A person with swine flu died in Scotland on Sunday, the government announced, marking the first known death of a swine flu patient outside of the Americas, according to the latest World Health Organization information.
The patient who died in Scotland had “underlying health conditions,” the Scottish government statement said. No information was released about the patient. “We are now waiting for the results of the death certificate to determine the cause of death,” the statement said. A total of 145 people had died from the H1N1 virus, as swine flu is officially known, as of Friday, according to the WHO. More than two-thirds of the deaths were in Mexico, where the outbreak was first detected. There have also been 27 deaths in the United States, four in Canada, two in Chile, and one each in Colombia, Costa Rica, the Dominican Republic and Guatemala. Scottish Health Secretary Nicola Sturgeon said most cases of swine flu are not severe. “Tragic though today’s death is, I would like to emphasize that the vast majority of those who have H1N1 are suffering from relatively mild symptoms,” she said in a statement Sunday. “The risk to the general public remains low.” The WHO declared last week that swine flu had become a global pandemic — the organization’s first such announcement in more than 40 years. Increasing the alert to Phase 6 does not mean that the disease is deadlier or more dangerous, only that it has spread to more countries, the WHO said Thursday. The last pandemic was declared in 1968. U.S. Health and Human Services Secretary Kathleen Sebelius said Sunday that the federal government could have a vaccine for the H1N1 flu virus ready by the fall if necessary. “We are certainly making every effort to be totally prepared,” Sebelius said on CNN’s “State of the Union.” She added that the production of a swine flu vaccine could begin as early as the end of the summer and be ready by the fall if a vaccination program were ultimately recommended.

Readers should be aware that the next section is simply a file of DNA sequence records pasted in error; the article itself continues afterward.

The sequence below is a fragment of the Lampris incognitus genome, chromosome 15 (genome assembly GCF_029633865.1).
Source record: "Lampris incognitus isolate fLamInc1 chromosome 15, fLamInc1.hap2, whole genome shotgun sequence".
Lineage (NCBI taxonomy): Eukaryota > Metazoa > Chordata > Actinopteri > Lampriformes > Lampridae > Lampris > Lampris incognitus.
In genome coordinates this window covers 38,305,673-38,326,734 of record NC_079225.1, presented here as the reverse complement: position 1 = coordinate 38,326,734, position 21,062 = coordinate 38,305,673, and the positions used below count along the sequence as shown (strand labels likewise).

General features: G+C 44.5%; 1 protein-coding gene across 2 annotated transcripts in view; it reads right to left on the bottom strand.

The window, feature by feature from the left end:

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“The good news is it still seems like not such a lethal virus,” Sebelius said. “But we are fully prepared. … Preparation is very much under way for what may happen this fall.” As of Friday, the virus had spread to 74 countries and territories, the WHO said. There were 29,669 confirmed cases. The Phase 6 pandemic designation had been widely expected for weeks. “Further spread is considered inevitable,” WHO Director General Margaret Chan said at a news conference at the agency’s headquarters in Geneva, Switzerland. The announcement came after a meeting of the WHO’s Emergency Committee, which had debated since April whether the spread of a novel H1N1 flu virus was fast and widespread enough to warrant a Phase 6 designation. Phase 6, Chan said, is meant as a signal to countries to recalibrate their strategies to minimize the harm from swine flu. In countries where the virus and the response to it are already widespread, it is not likely to mean significant changes. But Chan urged countries that have not seen cases, or seen only limited cases, to get ready. However, “WHO continues to recommend no restriction on travel and on border closures,” Chan said. “The virus is not stoppable,” she said. “I would advise them to maintain vigilance, enhance surveillance and be prepared for the arrival of the novel H1N1 in their country.”
The U.S. Department of Health and Human Services and the Department of Homeland Security said those agencies have been acting for weeks as if Phase 6 were already in effect and no additional measures are planned. The United States declared a public health emergency on April 26.